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Scalloped Hammerhead Shark

Sphyrna lewini

Distinguishing Characteristics

scalloped hammerhead
  • Head is flattened and extends to hammer-like lobes on each side
  • Indentation on front of head at its midpoint
  • Back is gray-brown to olive, fading to a white belly
  • Underside of pectoral fins tipped with black
  • Pelvic fin rear edge nearly straight


Hammerhead ID

Similar Species: Smooth hammerhead, S. zygaena (no indentation on front of head at midpoint); great hammerhead, S. mokarran (sides of head not pointed). Photo courtesy of NMFS-SEFSC.


Maximum size about 12 feet. A slowly maturing species, females reach maturity around 15 years (8 feet) and males reach maturity at 10 years of age (6 feet) and are estimated to live up to 30 years.


A circumglobal species found in coastal warm temperate and tropical seas. Commonly inhabits the continental and insular shelves of the Florida Gulf and Atlantic coasts. Known to enter estuarine habitats and nearshore areas, occasionally moving offshore in search of prey.  Large, seasonal aggregations have been observed in the western Gulf of Mexico near the Flower Garden Banks National Marine Sanctuary.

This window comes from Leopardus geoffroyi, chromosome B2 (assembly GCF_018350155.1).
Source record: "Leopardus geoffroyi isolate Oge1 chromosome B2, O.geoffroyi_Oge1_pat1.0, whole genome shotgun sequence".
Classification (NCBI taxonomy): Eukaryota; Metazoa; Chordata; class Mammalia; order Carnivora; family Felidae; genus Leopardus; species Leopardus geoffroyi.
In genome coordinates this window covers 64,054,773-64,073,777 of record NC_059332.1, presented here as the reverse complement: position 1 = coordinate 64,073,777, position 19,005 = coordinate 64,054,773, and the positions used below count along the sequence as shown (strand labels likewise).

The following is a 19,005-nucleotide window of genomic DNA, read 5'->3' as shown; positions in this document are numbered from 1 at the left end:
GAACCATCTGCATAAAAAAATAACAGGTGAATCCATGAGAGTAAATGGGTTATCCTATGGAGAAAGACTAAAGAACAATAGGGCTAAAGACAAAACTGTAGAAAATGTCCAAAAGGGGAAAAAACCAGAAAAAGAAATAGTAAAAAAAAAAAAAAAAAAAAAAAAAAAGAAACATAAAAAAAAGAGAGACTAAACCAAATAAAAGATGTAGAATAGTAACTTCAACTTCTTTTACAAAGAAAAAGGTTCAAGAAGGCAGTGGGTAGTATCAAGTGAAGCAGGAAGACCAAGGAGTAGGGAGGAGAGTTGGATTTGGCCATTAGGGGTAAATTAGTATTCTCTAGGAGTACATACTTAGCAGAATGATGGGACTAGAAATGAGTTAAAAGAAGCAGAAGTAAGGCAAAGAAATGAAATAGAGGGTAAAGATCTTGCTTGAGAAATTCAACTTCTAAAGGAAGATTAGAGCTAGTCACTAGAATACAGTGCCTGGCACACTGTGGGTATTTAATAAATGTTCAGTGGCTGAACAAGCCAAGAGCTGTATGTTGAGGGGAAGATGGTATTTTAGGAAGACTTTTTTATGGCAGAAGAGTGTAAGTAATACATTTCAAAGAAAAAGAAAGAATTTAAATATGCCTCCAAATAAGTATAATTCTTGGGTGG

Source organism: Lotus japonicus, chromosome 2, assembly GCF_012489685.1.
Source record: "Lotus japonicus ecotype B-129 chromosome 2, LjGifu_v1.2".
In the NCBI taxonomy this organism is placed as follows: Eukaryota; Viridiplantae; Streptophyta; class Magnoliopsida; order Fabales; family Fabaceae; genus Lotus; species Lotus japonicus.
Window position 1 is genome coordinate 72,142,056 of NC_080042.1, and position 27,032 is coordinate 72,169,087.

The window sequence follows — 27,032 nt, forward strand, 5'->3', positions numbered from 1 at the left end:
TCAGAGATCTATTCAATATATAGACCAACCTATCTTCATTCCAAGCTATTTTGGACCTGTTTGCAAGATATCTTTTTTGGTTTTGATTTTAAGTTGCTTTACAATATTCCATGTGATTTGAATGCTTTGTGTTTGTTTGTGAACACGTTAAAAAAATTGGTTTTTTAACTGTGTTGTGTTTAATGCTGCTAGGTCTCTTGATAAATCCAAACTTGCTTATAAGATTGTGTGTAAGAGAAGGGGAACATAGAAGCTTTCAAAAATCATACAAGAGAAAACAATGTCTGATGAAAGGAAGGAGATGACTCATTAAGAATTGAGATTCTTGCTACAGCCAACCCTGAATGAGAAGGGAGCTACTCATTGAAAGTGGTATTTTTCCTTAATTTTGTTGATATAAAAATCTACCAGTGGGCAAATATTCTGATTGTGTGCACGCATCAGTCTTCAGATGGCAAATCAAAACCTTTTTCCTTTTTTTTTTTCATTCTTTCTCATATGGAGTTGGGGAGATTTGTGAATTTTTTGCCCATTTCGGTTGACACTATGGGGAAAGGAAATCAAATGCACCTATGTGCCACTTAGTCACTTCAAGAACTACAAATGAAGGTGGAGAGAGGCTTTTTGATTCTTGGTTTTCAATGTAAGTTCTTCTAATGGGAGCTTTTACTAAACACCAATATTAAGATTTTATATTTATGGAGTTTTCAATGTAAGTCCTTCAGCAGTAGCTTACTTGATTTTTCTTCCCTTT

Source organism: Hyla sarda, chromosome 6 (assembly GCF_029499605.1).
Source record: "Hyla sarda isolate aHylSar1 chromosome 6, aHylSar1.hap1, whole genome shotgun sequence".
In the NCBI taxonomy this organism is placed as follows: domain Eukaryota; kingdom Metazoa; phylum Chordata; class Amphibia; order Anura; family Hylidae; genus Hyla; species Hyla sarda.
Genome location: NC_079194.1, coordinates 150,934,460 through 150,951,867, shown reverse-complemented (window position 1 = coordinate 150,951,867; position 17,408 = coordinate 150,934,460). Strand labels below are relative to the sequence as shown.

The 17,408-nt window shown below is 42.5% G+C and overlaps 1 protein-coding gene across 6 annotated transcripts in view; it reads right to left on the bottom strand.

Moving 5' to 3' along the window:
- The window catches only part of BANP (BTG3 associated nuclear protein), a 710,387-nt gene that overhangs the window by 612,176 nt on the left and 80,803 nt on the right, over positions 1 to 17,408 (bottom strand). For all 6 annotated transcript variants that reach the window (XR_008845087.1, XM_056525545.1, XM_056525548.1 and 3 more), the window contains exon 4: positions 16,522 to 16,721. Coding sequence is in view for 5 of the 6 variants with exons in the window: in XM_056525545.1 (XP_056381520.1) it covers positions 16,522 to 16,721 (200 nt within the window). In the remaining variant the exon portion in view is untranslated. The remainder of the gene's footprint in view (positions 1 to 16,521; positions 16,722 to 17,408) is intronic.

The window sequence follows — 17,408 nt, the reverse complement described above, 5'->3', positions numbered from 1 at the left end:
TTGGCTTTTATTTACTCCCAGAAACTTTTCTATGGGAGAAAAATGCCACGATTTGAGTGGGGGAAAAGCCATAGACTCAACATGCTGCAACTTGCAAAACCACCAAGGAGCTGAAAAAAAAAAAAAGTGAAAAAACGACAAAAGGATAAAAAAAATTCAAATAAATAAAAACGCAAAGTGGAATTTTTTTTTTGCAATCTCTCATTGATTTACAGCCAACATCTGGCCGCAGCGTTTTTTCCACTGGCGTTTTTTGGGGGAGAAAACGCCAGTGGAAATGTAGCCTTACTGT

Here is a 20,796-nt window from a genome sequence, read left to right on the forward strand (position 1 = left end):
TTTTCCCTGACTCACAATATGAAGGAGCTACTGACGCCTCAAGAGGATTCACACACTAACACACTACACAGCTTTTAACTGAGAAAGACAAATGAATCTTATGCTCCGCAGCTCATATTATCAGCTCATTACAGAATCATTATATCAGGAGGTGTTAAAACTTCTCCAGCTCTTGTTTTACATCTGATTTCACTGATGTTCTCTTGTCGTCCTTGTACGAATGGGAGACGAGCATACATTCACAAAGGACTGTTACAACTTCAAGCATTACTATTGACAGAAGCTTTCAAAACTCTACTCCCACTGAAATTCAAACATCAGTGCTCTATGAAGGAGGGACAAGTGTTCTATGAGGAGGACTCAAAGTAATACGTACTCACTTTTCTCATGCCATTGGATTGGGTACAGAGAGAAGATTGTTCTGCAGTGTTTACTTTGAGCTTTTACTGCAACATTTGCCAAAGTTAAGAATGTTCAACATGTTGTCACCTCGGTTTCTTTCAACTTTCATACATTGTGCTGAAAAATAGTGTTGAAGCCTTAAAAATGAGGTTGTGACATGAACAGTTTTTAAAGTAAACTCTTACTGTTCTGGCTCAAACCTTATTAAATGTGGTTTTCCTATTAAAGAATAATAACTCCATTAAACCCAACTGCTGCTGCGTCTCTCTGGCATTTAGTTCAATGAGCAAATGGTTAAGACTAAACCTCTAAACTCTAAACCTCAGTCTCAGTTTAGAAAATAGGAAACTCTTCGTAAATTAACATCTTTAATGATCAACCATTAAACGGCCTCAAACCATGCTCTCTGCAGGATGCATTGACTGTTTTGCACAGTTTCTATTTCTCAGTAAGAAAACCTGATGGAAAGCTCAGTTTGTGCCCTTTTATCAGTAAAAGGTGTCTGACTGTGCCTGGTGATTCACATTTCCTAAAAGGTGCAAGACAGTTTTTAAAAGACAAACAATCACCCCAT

Feeds on stingrays, angel sharks, smaller sharks, barracuda, mullet, jacks, and grunts. Also consumes a variety of marine invertebrates including crabs, squid, shrimp, and lobsters.


Gives birth to live young in shallow, nearshore areas after approximately 10-11 months of gestation. Broods range from 12-40 pups. Size at birth about 15-18 inches. Uses shallow bays and coastal waters as nursery areas.

Additional Information

Prohibited from recreational and commercial harvest in Florida state waters. In federal waters, scalloped hammerheads are taken in the commercial longline fishery mainly for their high-quality fins, hides, and meat. Considered to be dangerous and have been linked with many unprovoked bites on humans.

State Record: This species is not currently eligible for a state record. 

Recreational Regulations


Image Credit: © Diane Rome Peebles